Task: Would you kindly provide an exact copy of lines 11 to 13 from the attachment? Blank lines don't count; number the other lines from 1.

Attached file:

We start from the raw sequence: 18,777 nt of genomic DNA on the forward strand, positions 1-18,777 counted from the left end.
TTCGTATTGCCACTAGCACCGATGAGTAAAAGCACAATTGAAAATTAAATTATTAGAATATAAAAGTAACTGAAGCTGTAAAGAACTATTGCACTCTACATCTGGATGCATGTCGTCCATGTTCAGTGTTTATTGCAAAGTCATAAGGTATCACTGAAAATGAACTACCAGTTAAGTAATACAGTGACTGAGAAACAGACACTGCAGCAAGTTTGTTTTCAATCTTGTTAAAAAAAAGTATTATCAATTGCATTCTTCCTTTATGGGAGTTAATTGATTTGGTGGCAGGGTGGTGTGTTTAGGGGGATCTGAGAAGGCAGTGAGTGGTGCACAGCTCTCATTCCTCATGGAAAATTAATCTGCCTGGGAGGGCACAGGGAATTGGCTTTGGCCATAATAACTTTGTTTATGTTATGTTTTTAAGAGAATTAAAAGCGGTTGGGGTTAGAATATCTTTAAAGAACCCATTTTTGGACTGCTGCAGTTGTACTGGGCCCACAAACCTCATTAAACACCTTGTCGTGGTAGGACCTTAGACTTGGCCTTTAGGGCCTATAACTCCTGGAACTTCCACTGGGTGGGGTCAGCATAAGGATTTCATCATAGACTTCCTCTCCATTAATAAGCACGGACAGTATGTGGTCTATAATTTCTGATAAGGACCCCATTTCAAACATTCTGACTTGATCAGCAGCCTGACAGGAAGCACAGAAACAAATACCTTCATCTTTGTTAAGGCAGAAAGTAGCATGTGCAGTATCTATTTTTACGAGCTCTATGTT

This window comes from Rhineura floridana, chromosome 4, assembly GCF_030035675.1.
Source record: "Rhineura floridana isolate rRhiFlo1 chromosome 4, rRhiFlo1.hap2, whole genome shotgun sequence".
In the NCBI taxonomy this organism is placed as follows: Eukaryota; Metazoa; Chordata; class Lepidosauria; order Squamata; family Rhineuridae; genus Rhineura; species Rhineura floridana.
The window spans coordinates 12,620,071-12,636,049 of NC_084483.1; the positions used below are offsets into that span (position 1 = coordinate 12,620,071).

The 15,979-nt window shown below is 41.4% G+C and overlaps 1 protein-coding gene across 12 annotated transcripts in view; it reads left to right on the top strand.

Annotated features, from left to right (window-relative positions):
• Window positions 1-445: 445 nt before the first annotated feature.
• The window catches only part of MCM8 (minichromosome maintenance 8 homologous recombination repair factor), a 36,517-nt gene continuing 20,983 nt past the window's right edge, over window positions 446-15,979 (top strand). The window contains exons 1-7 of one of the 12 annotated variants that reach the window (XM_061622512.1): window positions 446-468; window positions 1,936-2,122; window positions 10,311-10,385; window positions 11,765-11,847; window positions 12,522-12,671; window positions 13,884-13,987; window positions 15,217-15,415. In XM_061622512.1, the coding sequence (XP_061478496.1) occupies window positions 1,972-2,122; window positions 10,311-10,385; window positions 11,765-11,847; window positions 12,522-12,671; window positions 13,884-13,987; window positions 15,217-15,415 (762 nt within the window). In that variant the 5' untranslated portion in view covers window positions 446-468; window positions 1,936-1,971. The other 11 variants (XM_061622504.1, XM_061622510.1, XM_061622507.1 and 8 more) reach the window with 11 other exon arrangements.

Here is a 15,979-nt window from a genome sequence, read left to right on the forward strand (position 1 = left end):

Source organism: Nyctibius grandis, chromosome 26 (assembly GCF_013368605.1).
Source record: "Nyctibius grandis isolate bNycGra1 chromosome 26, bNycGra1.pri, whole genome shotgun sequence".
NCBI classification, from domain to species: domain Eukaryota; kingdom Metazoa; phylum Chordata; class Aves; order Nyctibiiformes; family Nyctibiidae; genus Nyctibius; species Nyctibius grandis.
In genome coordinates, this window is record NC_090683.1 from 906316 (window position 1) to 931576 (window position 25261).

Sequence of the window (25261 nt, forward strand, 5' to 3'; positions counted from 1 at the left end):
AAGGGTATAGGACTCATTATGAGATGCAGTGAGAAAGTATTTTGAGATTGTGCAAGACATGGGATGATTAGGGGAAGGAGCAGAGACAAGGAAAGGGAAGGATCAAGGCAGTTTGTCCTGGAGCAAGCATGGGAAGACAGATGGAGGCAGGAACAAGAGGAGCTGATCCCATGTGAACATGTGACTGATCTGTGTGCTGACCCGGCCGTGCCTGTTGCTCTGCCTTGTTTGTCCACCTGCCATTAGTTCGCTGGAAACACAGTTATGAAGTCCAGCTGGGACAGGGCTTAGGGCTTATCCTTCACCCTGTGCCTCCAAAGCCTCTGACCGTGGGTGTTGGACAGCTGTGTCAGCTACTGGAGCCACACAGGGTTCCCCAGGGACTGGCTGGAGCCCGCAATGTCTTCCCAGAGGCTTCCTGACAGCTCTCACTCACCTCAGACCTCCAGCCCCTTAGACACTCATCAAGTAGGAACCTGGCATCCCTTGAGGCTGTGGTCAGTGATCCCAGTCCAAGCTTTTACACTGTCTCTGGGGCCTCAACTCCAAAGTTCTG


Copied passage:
Here is a 15,979-nt window from a genome sequence, read left to right on the forward strand (position 1 = left end):

Source organism: Nyctibius grandis, chromosome 26 (assembly GCF_013368605.1).
Source record: "Nyctibius grandis isolate bNycGra1 chromosome 26, bNycGra1.pri, whole genome shotgun sequence".